Examining the Bar

The Wall Street Journal reports the ABA is proposing an accreditation requirement that 75% of a law school’s graduates sitting for a bar exam must pass it within two years. The article recounts several arguments for and against this proposal, but does not question the underlying assumption that passing a bar exam indicates preparedness for practice.

Obviously, as long as licensure is required and can be obtained only by succeeding on this test, it seems reasonable to require that most graduates be able to pass it. But a fuller discussion of the issue would ask whether aspects of bar exams themselves are a problem that needs to be addressed. Ben Bratman has written insightfully on this issue, both on this blog and elsewhere.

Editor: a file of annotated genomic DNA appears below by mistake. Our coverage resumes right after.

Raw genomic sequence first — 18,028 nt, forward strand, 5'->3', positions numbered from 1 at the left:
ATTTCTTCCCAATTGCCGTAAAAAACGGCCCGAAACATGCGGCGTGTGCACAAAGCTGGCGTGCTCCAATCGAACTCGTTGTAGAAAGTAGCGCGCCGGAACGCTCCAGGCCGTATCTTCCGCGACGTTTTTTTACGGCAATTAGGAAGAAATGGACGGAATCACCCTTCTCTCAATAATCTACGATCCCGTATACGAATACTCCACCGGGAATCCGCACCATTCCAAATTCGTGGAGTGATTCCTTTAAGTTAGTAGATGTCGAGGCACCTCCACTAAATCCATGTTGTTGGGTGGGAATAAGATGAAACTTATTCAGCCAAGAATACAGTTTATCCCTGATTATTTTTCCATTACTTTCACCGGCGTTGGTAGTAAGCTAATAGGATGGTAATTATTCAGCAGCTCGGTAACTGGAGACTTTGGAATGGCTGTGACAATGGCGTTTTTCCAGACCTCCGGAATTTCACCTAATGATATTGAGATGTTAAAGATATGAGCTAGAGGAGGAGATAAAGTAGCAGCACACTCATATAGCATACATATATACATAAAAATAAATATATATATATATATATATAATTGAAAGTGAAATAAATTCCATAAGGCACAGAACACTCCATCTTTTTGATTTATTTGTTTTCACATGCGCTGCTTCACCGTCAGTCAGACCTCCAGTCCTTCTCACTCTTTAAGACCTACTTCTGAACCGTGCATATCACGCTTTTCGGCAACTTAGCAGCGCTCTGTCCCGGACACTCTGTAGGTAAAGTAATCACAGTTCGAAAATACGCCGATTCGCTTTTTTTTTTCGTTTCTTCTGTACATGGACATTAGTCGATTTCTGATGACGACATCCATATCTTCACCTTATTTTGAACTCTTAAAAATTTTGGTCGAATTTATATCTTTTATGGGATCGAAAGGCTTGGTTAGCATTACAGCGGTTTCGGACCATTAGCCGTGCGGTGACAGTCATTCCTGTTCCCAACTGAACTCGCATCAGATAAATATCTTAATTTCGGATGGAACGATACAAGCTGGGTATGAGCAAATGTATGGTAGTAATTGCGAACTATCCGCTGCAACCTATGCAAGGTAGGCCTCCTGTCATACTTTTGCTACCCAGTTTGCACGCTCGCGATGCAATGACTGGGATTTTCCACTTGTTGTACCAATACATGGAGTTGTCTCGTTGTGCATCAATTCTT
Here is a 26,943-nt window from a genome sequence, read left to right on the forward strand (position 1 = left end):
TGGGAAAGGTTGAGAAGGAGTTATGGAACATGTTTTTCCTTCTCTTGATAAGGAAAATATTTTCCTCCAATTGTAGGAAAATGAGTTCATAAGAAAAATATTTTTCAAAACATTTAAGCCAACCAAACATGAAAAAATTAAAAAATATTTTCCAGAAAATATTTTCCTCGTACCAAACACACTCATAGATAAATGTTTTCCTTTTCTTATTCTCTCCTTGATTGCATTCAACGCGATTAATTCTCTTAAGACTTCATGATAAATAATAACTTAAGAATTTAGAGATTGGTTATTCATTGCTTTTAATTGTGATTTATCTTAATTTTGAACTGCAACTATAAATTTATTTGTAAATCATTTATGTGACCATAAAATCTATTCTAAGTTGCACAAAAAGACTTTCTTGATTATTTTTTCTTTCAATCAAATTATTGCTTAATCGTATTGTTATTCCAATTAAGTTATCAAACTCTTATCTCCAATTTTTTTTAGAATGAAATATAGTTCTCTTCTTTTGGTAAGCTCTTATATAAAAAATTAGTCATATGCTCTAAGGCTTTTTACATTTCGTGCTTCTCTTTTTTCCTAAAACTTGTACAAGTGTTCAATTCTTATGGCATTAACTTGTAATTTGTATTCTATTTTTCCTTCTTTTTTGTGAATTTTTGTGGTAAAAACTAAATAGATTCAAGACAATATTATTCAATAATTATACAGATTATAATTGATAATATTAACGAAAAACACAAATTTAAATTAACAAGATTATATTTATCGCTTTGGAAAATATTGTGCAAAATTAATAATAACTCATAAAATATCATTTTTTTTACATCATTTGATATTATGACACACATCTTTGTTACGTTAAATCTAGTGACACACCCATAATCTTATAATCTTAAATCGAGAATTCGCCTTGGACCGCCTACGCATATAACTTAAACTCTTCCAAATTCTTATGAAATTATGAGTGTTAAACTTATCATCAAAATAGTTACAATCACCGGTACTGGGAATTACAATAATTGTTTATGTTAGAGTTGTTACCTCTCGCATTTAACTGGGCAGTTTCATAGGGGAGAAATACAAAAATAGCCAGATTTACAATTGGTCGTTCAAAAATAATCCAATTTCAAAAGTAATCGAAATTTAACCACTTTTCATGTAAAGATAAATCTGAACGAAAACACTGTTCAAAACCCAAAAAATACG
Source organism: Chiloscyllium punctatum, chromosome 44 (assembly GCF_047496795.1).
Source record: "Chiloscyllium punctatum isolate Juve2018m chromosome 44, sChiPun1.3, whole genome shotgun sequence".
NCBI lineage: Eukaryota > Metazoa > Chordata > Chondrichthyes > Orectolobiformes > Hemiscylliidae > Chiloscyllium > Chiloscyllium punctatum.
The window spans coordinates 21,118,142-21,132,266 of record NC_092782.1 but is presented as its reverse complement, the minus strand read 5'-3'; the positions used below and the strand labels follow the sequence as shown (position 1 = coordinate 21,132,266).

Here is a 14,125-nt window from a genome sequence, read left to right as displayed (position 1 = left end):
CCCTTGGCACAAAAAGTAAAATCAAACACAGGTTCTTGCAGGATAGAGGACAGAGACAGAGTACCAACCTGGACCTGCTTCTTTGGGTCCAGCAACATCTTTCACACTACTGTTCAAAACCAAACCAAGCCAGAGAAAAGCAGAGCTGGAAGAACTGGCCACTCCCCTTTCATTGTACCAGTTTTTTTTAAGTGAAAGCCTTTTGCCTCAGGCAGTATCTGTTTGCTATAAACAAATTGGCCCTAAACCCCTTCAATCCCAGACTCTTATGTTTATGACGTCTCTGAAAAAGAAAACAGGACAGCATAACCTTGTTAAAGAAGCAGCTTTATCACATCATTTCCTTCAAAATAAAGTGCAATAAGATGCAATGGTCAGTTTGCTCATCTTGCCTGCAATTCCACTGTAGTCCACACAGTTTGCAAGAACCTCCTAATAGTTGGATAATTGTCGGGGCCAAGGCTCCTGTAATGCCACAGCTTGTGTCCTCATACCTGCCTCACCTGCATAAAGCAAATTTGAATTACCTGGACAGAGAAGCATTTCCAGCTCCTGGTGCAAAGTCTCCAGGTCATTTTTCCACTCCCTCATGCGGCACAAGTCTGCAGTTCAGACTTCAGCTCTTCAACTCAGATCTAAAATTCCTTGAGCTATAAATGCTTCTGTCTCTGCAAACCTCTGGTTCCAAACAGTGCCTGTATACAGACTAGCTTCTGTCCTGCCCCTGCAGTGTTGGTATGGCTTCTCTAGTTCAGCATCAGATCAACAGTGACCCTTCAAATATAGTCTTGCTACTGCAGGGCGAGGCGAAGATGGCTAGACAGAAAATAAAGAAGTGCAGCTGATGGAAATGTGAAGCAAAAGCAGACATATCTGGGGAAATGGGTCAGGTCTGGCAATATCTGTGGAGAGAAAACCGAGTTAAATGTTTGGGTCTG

One Response

  1. Your post raises interesting concerns. Yes, if bar exams will remain the gateway to practicing law, surely our students need to be able to pass those tests. Are they testing the skills and knowledge necessary to be effective practitioners, or do most bar exams skirt examination of key skill sets employed on a daily basis by many lawyers engaged in active law practice? The skills of “daily practice” can and should be learned in law school and tested on any exam that will determine who gets a law license.

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